The United Nations Secretary General has called for world leaders to make “bold pledges”, and sign up to a new global agreement on climate change next year.
Speaking as the UN climate change summit opened in New York, Ban Ki-moon said carbon emissions had to be reduced to limit global temperature rises to under two degrees Celsius.
He cited public pressure seen at large worldwide demonstrations at the weekend.
“In cities around the world hundreds of thousands of people called for action. They demanded that leaders lead. That is why we are here today. We are not here to talk, we are here to make history, today. Thank you for your leadership, thank you,” he said.
Ban Ki-moon called for 100 billion dollars a year from governments for a global fund.
France has joined Germany in pledging a billion dollars.
Hollywood actor Leonardo DiCaprio, now a UN representative on climate change, called for more investment in renewable energy.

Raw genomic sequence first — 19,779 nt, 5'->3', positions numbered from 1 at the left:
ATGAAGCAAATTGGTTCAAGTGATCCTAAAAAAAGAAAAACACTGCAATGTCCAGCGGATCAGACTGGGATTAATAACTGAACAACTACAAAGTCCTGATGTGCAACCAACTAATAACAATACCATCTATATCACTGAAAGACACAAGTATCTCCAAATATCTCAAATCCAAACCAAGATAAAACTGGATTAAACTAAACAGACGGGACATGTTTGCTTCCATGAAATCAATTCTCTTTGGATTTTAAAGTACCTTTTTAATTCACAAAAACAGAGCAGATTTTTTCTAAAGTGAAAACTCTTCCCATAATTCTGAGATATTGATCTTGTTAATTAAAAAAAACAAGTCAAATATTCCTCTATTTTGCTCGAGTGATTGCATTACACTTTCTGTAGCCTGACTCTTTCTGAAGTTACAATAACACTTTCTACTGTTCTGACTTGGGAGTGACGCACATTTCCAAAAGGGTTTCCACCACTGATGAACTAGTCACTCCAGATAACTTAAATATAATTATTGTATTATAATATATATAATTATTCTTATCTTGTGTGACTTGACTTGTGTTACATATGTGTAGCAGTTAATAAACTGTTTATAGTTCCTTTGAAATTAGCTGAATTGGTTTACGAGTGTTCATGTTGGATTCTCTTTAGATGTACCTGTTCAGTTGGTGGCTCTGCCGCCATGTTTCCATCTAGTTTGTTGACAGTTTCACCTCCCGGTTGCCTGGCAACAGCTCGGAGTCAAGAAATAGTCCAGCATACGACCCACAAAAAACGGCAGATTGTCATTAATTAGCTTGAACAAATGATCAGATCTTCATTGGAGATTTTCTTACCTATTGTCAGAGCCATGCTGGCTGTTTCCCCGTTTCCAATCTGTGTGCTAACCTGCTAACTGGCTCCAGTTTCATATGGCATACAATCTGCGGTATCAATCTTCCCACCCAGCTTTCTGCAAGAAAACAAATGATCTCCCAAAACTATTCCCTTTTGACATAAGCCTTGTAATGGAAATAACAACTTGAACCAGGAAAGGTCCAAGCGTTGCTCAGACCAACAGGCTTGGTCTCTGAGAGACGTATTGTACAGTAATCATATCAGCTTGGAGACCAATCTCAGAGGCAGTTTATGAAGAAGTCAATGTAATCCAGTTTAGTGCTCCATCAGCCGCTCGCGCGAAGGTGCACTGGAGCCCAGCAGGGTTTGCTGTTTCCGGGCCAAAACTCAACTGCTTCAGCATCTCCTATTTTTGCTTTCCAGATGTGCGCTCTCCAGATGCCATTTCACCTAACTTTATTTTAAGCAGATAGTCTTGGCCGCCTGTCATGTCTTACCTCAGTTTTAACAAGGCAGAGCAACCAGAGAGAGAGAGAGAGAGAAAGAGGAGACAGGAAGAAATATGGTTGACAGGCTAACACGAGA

“We need to put a price tag on carbon emissions, and eliminate government subsidies for all oil, coal and gas companies. We need to end the free ride that industrial polluters have been given in the name of a free market economy. They do not deserve our tax dollars, they deserve our scrutiny, for the economy itself will die if our ecosystems collapse,” DiCaprio told the session.
This is the first top-level world gathering on climate change since the Copenhagen summit in 2009, which was widely seen to have failed.
Among the most highly anticipated speakers at the summit on Tuesday was US President Barack Obama.
On Monday night about 1,000 activists blocked parts of New York’s Broadway. It followed Sunday’s demonstration in which about 100,000 people marched in the city.
The organisers of #FloodWallStreet said the protest aimed to disrupt business in the financial district by targeting what they called “corporate polluters and those profiting from the fossil fuel industry.”
More than 100 people – including a person dressed as a polar bear – were arrested, mostly for disorderly conduct.
Watch below the statement by Ms. Kathy Jetnil-Kijiner, Civil Society Representative from the Marshall Islands at the opening of the United Nations Climate Summit 2014.